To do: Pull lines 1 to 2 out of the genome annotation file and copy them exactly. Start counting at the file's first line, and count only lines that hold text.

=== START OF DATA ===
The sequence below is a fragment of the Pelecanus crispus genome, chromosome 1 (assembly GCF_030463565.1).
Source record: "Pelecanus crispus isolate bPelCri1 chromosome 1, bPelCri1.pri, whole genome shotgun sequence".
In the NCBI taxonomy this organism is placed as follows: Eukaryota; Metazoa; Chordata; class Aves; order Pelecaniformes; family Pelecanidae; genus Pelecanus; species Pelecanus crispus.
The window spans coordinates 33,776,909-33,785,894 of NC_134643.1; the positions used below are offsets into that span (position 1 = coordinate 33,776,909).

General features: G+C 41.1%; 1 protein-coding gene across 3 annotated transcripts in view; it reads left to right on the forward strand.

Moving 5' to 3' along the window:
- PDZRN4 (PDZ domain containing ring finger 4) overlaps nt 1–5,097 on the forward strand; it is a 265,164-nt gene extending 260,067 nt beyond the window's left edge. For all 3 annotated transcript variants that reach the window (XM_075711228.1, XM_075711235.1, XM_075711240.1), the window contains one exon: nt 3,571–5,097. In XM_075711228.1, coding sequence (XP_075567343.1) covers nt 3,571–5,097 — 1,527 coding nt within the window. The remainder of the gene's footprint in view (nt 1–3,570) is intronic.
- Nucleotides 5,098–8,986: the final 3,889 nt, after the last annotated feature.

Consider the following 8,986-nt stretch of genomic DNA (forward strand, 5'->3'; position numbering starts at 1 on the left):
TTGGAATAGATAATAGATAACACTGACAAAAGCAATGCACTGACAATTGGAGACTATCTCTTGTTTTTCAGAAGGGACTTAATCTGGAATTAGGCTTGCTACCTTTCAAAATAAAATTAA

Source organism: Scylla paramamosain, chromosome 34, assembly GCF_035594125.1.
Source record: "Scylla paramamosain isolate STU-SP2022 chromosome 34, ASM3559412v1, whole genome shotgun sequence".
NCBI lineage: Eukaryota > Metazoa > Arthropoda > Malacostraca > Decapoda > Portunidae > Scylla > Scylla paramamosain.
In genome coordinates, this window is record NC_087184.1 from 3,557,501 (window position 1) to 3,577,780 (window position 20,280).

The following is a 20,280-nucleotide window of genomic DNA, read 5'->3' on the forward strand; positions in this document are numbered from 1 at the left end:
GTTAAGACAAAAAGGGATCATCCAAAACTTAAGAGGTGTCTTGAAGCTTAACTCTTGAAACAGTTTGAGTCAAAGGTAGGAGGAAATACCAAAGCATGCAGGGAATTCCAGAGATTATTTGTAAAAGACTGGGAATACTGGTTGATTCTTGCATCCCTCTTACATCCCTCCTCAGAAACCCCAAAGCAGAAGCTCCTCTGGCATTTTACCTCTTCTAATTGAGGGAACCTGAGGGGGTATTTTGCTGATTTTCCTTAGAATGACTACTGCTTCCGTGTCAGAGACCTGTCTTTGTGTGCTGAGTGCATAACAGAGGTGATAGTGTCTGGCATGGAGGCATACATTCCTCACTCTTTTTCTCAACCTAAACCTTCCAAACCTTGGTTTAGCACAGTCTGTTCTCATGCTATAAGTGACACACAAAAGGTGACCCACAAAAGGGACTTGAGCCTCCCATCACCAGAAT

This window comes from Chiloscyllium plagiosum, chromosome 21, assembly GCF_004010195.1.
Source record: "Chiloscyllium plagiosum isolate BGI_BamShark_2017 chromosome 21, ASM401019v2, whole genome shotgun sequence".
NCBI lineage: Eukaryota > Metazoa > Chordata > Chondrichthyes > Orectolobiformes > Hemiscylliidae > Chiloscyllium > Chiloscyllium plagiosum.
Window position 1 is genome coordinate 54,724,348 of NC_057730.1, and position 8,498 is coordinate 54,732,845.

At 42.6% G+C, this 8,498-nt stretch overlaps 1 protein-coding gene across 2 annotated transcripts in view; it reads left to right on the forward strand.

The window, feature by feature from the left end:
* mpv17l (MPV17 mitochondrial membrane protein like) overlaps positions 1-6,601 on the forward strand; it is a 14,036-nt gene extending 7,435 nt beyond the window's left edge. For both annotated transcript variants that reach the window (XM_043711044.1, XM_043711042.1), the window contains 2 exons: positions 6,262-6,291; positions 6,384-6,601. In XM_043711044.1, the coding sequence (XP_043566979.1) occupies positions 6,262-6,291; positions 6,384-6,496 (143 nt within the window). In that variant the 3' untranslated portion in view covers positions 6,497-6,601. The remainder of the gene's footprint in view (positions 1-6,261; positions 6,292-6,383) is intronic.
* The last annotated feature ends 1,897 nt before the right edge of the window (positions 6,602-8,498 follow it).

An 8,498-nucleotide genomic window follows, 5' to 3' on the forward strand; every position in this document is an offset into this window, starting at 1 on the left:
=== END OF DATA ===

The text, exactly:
The sequence below is a fragment of the Pelecanus crispus genome, chromosome 1 (assembly GCF_030463565.1).
Source record: "Pelecanus crispus isolate bPelCri1 chromosome 1, bPelCri1.pri, whole genome shotgun sequence".